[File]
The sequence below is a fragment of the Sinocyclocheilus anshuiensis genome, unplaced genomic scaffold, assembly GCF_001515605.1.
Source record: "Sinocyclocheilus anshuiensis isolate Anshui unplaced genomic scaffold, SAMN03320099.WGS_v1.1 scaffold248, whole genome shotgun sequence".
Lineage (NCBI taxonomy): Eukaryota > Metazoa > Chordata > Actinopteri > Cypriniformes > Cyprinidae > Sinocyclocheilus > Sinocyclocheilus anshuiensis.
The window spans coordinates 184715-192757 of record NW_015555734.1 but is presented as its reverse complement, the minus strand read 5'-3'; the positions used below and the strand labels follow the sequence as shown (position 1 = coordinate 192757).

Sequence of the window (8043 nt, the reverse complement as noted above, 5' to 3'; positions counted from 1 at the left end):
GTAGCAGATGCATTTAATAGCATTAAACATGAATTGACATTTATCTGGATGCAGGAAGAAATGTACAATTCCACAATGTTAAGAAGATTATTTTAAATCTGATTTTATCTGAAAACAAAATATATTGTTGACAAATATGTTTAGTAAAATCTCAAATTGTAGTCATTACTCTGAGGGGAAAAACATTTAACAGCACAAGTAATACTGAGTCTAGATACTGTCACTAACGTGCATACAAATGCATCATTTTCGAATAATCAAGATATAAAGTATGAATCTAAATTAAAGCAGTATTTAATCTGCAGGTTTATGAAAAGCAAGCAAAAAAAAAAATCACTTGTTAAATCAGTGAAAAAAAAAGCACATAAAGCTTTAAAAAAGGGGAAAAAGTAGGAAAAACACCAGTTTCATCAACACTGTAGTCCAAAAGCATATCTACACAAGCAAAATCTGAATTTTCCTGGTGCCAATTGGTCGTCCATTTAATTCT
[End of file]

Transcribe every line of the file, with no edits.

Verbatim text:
The sequence below is a fragment of the Sinocyclocheilus anshuiensis genome, unplaced genomic scaffold, assembly GCF_001515605.1.
Source record: "Sinocyclocheilus anshuiensis isolate Anshui unplaced genomic scaffold, SAMN03320099.WGS_v1.1 scaffold248, whole genome shotgun sequence".
Lineage (NCBI taxonomy): Eukaryota > Metazoa > Chordata > Actinopteri > Cypriniformes > Cyprinidae > Sinocyclocheilus > Sinocyclocheilus anshuiensis.
The window spans coordinates 184715-192757 of record NW_015555734.1 but is presented as its reverse complement, the minus strand read 5'-3'; the positions used below and the strand labels follow the sequence as shown (position 1 = coordinate 192757).

Sequence of the window (8043 nt, the reverse complement as noted above, 5' to 3'; positions counted from 1 at the left end):
GTAGCAGATGCATTTAATAGCATTAAACATGAATTGACATTTATCTGGATGCAGGAAGAAATGTACAATTCCACAATGTTAAGAAGATTATTTTAAATCTGATTTTATCTGAAAACAAAATATATTGTTGACAAATATGTTTAGTAAAATCTCAAATTGTAGTCATTACTCTGAGGGGAAAAACATTTAACAGCACAAGTAATACTGAGTCTAGATACTGTCACTAACGTGCATACAAATGCATCATTTTCGAATAATCAAGATATAAAGTATGAATCTAAATTAAAGCAGTATTTAATCTGCAGGTTTATGAAAAGCAAGCAAAAAAAAAAATCACTTGTTAAATCAGTGAAAAAAAAAGCACATAAAGCTTTAAAAAAGGGGAAAAAGTAGGAAAAACACCAGTTTCATCAACACTGTAGTCCAAAAGCATATCTACACAAGCAAAATCTGAATTTTCCTGGTGCCAATTGGTCGTCCATTTAATTCT